My high school drama teacher died this week. It makes me sad. There are some people who made significant impressions on me growing up and he was one of them.
I am really quite an introvert. But for some reason, I liked to act. In my speech class I had created what was called a dramatic interpretive for possible competition on the travelling speech team, of which I was a member. And so sophomore year I did it in drama class one day. Mr. Hess, after talking with my speech teacher, put me in the contest play. I had to switch all my classes around so I could be in 6th period drama. For the next three years I was in 6th period drama and each year was in the contest play.
It was a big deal. You knew it if you were selected to be in 6th period drama and you were in the contest play every year. You were committed. During certain parts of the year we practiced at seven in the morning, after school, and again at seven in the evening. We had weekend practices on Saturday and Sundays. We got to know each other very well. Mr. Hess wasn’t just our high school teacher. He was a mentor, a coach, a director, a producer………an influencer.
My senior year we competed with the play Peer Gynt in contest play. There were six high schools in our district. I won best actress in the district that year for my portrayal of Peer Gynt’s mother; I was a skinny little blond-haired girl playing a kind of fat old woman who died on stage.
I remember so distinctly when, some time later, Mr. Hess and I were sitting on the front row of my high school auditorium by ourselves and he told me quietly how proud he was of me and how it was about time that I won an award for my acting. He said no one deserved it as much as I did. That’s all the accolades I needed. I didn’t need a big deal made out of my award. For a quiet man who I admired greatly to tell a shy girl that he was proud of her and that I deserved the award has served me for a lifetime.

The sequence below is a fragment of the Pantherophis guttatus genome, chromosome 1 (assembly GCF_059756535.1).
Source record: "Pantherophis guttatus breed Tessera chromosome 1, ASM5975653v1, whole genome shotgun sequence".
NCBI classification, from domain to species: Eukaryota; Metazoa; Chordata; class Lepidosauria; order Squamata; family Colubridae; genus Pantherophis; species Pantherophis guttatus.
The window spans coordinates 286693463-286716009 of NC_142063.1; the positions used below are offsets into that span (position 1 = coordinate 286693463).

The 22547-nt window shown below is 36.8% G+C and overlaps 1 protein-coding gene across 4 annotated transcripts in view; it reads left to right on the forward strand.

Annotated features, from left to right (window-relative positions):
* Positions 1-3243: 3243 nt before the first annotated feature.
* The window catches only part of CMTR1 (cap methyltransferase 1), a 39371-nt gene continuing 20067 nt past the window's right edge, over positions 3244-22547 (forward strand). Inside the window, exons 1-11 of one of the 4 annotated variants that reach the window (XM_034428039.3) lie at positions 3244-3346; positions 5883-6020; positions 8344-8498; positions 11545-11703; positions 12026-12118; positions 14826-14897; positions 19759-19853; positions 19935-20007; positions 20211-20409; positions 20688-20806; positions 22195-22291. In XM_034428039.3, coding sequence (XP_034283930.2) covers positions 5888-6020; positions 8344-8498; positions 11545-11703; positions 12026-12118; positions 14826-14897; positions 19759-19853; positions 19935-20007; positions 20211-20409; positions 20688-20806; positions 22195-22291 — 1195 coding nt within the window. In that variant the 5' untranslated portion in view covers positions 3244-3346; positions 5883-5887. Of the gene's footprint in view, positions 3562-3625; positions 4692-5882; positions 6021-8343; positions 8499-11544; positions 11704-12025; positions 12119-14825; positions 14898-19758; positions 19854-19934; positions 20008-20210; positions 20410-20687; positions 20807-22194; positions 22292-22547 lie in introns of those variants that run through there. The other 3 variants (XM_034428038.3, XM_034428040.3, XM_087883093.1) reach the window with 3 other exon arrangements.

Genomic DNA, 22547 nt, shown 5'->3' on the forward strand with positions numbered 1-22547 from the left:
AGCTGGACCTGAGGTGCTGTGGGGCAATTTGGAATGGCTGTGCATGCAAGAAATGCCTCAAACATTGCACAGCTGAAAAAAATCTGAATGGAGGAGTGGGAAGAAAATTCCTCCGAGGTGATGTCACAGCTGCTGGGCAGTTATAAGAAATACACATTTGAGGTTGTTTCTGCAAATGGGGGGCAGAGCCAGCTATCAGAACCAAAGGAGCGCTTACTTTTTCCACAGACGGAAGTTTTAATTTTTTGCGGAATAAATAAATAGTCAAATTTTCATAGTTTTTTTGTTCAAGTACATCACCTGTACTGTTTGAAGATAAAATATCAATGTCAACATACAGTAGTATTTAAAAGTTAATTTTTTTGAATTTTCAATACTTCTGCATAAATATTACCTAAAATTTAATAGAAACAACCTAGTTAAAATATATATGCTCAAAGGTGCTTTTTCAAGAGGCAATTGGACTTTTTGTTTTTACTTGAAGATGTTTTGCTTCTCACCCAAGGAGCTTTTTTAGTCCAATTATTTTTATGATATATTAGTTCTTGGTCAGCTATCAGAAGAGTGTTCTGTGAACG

The skills, work ethics, and lessons about humanity that I learned in drama and speech were by far the most valuable things I learned in high school. They made the most profound effect on my professional life. I owe much of that to a very incredible drama teacher.
Mr. Hess left teaching high school drama soon after we graduated to direct the outdoor musical TEXAS in Palo Duro Canyon for many years. He’s taught ballet and other forms of dance for as long as I’ve known him. He’s influenced generations of artists.
Rest in Peace, Neil Hess. You are one lovely man. Your memory dances quietly in my soul.